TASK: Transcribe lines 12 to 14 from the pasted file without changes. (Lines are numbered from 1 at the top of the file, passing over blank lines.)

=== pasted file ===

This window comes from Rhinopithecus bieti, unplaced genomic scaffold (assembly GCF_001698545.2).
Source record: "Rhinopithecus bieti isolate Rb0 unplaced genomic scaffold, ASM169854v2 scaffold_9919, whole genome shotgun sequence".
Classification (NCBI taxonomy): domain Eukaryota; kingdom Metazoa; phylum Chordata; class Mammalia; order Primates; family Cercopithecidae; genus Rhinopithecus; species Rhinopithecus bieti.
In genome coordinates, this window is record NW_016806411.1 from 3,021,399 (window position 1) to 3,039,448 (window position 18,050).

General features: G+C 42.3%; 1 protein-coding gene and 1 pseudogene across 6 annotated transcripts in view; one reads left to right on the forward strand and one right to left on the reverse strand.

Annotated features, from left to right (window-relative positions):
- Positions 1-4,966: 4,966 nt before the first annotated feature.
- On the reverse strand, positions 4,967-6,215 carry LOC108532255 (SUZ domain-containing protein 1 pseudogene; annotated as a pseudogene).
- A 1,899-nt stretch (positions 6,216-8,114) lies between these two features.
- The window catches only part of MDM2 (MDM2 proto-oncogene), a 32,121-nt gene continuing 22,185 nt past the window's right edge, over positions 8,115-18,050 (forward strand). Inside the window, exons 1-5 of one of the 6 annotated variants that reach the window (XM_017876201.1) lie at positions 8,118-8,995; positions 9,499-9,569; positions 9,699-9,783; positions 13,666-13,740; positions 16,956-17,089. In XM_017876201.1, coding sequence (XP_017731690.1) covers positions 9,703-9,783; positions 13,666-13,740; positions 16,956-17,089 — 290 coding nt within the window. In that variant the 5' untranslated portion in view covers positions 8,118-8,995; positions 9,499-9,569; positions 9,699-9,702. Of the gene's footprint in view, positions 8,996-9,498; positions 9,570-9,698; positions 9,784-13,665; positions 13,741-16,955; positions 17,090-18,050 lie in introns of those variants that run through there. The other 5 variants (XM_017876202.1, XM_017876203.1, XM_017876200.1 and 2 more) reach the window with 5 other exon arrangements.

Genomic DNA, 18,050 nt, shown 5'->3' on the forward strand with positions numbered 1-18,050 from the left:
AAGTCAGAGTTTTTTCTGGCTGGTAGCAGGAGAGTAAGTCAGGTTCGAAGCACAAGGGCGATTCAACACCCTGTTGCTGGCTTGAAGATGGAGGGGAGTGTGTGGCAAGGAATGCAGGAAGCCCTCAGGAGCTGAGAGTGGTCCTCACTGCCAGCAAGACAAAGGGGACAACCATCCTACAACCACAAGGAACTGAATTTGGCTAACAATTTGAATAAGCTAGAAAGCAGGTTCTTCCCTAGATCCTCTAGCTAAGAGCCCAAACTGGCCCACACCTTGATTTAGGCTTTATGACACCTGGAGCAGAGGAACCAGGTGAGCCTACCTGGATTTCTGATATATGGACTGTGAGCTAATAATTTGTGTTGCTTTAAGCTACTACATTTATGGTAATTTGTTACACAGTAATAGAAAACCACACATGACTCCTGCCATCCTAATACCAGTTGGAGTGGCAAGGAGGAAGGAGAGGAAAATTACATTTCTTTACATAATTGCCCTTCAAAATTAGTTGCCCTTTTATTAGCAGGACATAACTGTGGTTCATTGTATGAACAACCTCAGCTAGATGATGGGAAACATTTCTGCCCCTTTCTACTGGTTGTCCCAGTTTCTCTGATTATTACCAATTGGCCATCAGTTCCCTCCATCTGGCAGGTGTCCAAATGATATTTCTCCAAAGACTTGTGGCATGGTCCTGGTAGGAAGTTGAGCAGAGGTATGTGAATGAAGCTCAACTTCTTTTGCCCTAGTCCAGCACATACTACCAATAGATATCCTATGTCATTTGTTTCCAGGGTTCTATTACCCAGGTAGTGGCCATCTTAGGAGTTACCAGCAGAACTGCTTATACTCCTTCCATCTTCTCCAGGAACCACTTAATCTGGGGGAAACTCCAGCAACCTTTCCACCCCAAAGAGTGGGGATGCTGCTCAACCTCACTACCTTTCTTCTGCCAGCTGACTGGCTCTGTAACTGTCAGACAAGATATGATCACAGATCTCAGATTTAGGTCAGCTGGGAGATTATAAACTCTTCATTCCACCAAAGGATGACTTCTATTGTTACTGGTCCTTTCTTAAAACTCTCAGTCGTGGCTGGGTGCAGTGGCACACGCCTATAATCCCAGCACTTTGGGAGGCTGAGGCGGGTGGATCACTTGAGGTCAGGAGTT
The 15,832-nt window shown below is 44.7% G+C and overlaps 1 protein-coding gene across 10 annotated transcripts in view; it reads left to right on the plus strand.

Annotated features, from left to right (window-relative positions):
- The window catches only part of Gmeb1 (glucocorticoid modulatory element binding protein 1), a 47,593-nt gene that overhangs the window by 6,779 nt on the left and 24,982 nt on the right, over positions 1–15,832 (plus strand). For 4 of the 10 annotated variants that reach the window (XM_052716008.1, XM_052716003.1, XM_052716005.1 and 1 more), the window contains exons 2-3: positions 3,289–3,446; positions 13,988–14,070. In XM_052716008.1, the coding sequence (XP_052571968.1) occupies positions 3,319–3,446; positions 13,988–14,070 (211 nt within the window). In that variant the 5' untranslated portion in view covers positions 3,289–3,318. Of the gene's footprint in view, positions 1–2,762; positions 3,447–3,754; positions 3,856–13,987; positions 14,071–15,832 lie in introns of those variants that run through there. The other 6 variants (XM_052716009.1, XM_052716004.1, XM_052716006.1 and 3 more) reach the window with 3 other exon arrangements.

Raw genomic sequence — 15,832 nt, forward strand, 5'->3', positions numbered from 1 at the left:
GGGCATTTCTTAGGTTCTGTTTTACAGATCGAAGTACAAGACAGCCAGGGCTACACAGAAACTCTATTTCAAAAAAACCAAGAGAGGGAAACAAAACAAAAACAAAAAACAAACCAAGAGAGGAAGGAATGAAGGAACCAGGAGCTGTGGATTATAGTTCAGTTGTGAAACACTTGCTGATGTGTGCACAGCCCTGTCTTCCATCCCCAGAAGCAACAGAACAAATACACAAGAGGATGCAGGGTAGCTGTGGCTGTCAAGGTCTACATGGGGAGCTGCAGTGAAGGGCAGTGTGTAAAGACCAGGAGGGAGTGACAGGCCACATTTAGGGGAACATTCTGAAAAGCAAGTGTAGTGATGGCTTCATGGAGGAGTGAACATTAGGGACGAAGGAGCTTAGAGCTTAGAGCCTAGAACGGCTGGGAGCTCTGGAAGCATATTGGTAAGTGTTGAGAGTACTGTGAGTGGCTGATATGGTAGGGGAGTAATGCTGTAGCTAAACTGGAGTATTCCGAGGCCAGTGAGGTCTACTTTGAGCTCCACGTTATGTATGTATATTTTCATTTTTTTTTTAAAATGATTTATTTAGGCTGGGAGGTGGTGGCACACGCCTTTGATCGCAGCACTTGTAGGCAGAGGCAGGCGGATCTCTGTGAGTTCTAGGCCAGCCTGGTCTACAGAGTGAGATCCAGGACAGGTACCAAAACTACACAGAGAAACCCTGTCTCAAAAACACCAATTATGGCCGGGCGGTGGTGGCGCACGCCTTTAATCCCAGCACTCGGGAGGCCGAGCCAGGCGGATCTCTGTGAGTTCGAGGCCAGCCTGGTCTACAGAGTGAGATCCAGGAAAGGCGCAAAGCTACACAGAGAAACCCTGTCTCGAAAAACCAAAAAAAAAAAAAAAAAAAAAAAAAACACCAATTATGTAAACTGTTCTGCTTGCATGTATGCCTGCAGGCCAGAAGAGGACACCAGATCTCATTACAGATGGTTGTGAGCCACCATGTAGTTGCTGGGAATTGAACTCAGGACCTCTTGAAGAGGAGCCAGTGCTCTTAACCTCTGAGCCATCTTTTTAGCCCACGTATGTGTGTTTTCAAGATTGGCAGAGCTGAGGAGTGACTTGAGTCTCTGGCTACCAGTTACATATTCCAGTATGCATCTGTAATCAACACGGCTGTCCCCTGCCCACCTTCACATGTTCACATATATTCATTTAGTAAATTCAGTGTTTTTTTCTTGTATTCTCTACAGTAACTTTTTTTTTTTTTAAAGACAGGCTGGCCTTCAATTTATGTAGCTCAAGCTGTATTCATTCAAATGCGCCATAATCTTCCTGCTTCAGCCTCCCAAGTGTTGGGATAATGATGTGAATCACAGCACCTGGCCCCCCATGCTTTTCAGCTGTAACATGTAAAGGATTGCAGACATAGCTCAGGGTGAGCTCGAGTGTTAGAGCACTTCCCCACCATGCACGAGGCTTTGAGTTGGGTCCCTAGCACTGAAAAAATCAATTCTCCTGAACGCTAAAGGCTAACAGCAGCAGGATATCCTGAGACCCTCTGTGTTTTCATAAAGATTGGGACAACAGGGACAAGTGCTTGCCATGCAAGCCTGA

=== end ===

AAGTCAGAGTTTTTTCTGGCTGGTAGCAGGAGAGTAAGTCAGGTTCGAAGCACAAGGGCGATTCAACACCCTGTTGCTGGCTTGAAGATGGAGGGGAGTGTGTGGCAAGGAATGCAGGAAGCCCTCAGGAGCTGAGAGTGGTCCTCACTGCCAGCAAGACAAAGGGGACAACCATCCTACAACCACAAGGAACTGAATTTGGCTAACAATTTGAATAAGCTAGAAAGCAGGTTCTTCCCTAGATCCTCTAGCTAAGAGCCCAAACTGGCCCACACCTTGATTTAGGCTTTATGACACCTGGAGCAGAGGAACCAGGTGAGCCTACCTGGATTTCTGATATATGGACTGTGAGCTAATAATTTGTGTTGCTTTAAGCTACTACATTTATGGTAATTTGTTACACAGTAATAGAAAACCACACATGACTCCTGCCATCCTAATACCAGTTGGAGTGGCAAGGAGGAAGGAGAGGAAAATTACATTTCTTTACATAATTGCCCTTCAAAATTAGTTGCCCTTTTATTAGCAGGACATAACTGTGGTTCATTGTATGAACAACCTCAGCTAGATGATGGGAAACATTTCTGCCCCTTTCTACTGGTTGTCCCAGTTTCTCTGATTATTACCAATTGGCCATCAGTTCCCTCCATCTGGCAGGTGTCCAAATGATATTTCTCCAAAGACTTGTGGCATGGTCCTGGTAGGAAGTTGAGCAGAGGTATGTGAATGAAGCTCAACTTCTTTTGCCCTAGTCCAGCACATACTACCAATAGATATCCTATGTCATTTGTTTCCAGGGTTCTATTACCCAGGTAGTGGCCATCTTAGGAGTTACCAGCAGAACTGCTTATACTCCTTCCATCTTCTCCAGGAACCACTTAATCTGGGGGAAACTCCAGCAACCTTTCCACCCCAAAGAGTGGGGATGCTGCTCAACCTCACTACCTTTCTTCTGCCAGCTGACTGGCTCTGTAACTGTCAGACAAGATATGATCACAGATCTCAGATTTAGGTCAGCTGGGAGATTATAAACTCTTCATTCCACCAAAGGATGACTTCTATTGTTACTGGTCCTTTCTTAAAACTCTCAGTCGTGGCTGGGTGCAGTGGCACACGCCTATAATCCCAGCACTTTGGGAGGCTGAGGCGGGTGGATCACTTGAGGTCAGGAGTT
The 15,832-nt window shown below is 44.7% G+C and overlaps 1 protein-coding gene across 10 annotated transcripts in view; it reads left to right on the plus strand.

Annotated features, from left to right (window-relative positions):